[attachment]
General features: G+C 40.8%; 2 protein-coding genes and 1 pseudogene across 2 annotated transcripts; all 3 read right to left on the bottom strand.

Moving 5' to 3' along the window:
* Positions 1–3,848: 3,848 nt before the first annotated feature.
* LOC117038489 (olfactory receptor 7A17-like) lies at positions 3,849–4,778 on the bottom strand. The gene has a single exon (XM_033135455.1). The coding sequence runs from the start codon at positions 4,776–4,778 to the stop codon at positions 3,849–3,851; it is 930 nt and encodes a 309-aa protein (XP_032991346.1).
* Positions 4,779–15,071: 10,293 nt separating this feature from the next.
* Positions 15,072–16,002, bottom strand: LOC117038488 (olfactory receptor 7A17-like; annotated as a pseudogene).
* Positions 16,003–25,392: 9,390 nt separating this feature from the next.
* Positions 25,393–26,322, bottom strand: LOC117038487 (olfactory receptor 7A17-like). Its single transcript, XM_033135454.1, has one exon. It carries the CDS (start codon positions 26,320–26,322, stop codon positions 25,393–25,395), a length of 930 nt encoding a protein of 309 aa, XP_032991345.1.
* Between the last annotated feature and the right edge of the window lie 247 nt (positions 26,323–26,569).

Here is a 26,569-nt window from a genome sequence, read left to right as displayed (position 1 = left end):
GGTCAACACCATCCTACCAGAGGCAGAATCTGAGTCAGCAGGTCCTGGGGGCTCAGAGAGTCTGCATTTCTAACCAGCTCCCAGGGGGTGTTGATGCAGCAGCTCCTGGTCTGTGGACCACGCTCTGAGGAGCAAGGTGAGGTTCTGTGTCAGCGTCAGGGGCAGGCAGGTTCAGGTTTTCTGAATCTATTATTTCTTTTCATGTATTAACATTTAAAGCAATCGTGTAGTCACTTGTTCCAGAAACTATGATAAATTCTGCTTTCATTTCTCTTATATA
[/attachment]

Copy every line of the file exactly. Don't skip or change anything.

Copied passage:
General features: G+C 40.8%; 2 protein-coding genes and 1 pseudogene across 2 annotated transcripts; all 3 read right to left on the bottom strand.

Moving 5' to 3' along the window:
* Positions 1–3,848: 3,848 nt before the first annotated feature.
* LOC117038489 (olfactory receptor 7A17-like) lies at positions 3,849–4,778 on the bottom strand. The gene has a single exon (XM_033135455.1). The coding sequence runs from the start codon at positions 4,776–4,778 to the stop codon at positions 3,849–3,851; it is 930 nt and encodes a 309-aa protein (XP_032991346.1).
* Positions 4,779–15,071: 10,293 nt separating this feature from the next.
* Positions 15,072–16,002, bottom strand: LOC117038488 (olfactory receptor 7A17-like; annotated as a pseudogene).
* Positions 16,003–25,392: 9,390 nt separating this feature from the next.
* Positions 25,393–26,322, bottom strand: LOC117038487 (olfactory receptor 7A17-like). Its single transcript, XM_033135454.1, has one exon. It carries the CDS (start codon positions 26,320–26,322, stop codon positions 25,393–25,395), a length of 930 nt encoding a protein of 309 aa, XP_032991345.1.
* Between the last annotated feature and the right edge of the window lie 247 nt (positions 26,323–26,569).

Here is a 26,569-nt window from a genome sequence, read left to right as displayed (position 1 = left end):
GGTCAACACCATCCTACCAGAGGCAGAATCTGAGTCAGCAGGTCCTGGGGGCTCAGAGAGTCTGCATTTCTAACCAGCTCCCAGGGGGTGTTGATGCAGCAGCTCCTGGTCTGTGGACCACGCTCTGAGGAGCAAGGTGAGGTTCTGTGTCAGCGTCAGGGGCAGGCAGGTTCAGGTTTTCTGAATCTATTATTTCTTTTCATGTATTAACATTTAAAGCAATCGTGTAGTCACTTGTTCCAGAAACTATGATAAATTCTGCTTTCATTTCTCTTATATA